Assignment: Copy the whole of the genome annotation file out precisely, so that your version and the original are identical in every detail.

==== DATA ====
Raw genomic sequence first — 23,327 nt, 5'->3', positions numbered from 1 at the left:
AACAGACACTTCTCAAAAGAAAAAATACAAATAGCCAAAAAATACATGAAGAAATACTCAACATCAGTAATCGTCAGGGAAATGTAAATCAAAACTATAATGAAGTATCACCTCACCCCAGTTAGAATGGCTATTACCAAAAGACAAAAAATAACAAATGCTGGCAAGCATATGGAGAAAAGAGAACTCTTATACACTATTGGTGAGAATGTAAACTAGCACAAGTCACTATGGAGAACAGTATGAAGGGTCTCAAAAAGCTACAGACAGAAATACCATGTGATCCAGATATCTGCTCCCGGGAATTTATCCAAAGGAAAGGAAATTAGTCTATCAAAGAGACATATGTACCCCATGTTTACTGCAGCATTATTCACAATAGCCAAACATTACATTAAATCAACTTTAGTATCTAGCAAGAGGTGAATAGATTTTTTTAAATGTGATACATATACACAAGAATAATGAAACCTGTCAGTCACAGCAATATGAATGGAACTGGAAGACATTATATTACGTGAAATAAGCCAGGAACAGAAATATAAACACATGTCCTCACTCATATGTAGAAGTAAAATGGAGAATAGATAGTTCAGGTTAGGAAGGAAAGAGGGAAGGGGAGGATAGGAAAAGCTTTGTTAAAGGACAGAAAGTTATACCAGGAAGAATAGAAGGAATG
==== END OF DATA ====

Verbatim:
Raw genomic sequence first — 23,327 nt, 5'->3', positions numbered from 1 at the left:
AACAGACACTTCTCAAAAGAAAAAATACAAATAGCCAAAAAATACATGAAGAAATACTCAACATCAGTAATCGTCAGGGAAATGTAAATCAAAACTATAATGAAGTATCACCTCACCCCAGTTAGAATGGCTATTACCAAAAGACAAAAAATAACAAATGCTGGCAAGCATATGGAGAAAAGAGAACTCTTATACACTATTGGTGAGAATGTAAACTAGCACAAGTCACTATGGAGAACAGTATGAAGGGTCTCAAAAAGCTACAGACAGAAATACCATGTGATCCAGATATCTGCTCCCGGGAATTTATCCAAAGGAAAGGAAATTAGTCTATCAAAGAGACATATGTACCCCATGTTTACTGCAGCATTATTCACAATAGCCAAACATTACATTAAATCAACTTTAGTATCTAGCAAGAGGTGAATAGATTTTTTTAAATGTGATACATATACACAAGAATAATGAAACCTGTCAGTCACAGCAATATGAATGGAACTGGAAGACATTATATTACGTGAAATAAGCCAGGAACAGAAATATAAACACATGTCCTCACTCATATGTAGAAGTAAAATGGAGAATAGATAGTTCAGGTTAGGAAGGAAAGAGGGAAGGGGAGGATAGGAAAAGCTTTGTTAAAGGACAGAAAGTTATACCAGGAAGAATAGAAGGAATG